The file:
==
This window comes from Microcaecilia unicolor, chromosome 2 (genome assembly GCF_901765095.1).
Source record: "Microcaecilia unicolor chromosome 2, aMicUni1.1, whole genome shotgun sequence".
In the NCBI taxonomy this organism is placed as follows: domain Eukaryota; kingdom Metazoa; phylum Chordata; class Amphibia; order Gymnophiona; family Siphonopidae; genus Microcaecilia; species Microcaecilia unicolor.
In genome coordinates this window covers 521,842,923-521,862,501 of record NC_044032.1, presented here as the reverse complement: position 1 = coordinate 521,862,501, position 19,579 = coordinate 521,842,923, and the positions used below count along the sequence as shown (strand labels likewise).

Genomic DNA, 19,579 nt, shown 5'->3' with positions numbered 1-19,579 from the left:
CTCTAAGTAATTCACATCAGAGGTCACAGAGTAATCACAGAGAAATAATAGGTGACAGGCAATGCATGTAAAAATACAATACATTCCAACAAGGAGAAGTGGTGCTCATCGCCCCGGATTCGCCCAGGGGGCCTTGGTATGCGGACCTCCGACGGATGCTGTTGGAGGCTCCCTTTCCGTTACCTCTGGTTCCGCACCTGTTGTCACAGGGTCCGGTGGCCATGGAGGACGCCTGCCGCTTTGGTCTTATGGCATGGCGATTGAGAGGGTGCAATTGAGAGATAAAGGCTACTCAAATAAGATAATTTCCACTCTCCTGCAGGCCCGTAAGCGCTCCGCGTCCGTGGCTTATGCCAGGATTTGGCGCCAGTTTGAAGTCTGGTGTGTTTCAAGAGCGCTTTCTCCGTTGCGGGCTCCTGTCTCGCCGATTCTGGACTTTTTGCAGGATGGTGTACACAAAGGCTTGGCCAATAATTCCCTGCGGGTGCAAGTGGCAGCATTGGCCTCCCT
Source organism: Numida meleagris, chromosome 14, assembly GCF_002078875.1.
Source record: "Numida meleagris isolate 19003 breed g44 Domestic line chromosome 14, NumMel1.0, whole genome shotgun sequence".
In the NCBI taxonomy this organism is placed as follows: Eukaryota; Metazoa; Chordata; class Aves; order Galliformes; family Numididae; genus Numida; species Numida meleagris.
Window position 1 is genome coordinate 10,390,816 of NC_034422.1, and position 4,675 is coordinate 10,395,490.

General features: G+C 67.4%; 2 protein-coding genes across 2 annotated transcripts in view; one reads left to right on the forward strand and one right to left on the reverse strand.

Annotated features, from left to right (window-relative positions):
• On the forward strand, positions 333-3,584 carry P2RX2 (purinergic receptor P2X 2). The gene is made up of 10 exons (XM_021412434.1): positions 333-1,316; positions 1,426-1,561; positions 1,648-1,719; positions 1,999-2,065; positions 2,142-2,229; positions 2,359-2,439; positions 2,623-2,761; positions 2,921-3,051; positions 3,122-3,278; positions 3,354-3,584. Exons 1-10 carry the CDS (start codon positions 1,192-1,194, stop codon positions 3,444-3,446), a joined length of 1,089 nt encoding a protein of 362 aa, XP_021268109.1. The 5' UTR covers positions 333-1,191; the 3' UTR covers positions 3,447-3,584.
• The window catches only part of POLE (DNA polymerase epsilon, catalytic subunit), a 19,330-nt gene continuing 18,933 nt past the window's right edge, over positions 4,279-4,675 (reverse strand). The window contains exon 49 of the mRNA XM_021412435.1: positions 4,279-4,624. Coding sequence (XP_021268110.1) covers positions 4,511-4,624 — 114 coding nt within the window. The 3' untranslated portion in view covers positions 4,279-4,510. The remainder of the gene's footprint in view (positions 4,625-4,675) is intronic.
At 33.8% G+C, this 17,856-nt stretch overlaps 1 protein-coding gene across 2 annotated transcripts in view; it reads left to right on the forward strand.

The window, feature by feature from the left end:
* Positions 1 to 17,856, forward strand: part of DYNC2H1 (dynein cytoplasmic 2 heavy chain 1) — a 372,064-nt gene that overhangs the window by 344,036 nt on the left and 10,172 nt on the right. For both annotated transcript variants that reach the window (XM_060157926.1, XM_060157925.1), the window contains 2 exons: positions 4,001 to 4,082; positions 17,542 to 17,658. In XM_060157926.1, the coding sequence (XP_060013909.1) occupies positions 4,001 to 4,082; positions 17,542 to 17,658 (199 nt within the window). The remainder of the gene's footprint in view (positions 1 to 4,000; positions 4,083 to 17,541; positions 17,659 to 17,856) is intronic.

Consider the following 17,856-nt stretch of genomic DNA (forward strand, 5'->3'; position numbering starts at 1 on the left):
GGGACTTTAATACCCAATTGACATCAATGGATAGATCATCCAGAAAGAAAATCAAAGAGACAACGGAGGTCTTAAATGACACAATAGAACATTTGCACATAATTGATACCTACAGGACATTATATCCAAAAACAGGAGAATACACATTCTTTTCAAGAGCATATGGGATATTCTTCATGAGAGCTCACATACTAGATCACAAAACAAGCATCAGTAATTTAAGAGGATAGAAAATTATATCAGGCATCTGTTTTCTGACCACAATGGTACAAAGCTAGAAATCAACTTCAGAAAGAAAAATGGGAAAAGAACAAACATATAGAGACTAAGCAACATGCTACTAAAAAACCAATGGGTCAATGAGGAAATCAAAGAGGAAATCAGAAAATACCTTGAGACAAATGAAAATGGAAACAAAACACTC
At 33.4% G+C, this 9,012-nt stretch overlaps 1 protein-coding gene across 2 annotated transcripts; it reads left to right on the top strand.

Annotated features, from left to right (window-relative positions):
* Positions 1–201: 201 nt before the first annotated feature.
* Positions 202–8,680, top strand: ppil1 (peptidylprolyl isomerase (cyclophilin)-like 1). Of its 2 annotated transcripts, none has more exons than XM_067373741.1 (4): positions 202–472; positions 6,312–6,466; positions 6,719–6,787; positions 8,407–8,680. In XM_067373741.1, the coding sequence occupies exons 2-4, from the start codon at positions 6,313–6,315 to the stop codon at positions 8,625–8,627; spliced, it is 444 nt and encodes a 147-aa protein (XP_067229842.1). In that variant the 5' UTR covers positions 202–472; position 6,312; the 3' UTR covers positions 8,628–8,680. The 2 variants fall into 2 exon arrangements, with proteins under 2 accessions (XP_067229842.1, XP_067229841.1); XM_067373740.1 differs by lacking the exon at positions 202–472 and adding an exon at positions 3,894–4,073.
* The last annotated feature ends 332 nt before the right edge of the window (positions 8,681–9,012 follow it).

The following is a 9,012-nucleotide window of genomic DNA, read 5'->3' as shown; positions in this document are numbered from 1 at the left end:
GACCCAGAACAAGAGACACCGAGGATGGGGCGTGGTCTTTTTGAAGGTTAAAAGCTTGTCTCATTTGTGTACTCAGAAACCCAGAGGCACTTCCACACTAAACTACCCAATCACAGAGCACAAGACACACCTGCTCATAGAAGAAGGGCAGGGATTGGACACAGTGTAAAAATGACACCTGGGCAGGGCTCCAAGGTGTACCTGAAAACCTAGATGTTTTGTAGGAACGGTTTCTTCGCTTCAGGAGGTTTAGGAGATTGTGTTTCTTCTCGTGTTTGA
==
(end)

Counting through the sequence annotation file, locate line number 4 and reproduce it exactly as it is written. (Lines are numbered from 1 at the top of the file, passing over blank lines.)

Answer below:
In genome coordinates this window covers 521,842,923-521,862,501 of record NC_044032.1, presented here as the reverse complement: position 1 = coordinate 521,862,501, position 19,579 = coordinate 521,842,923, and the positions used below count along the sequence as shown (strand labels likewise).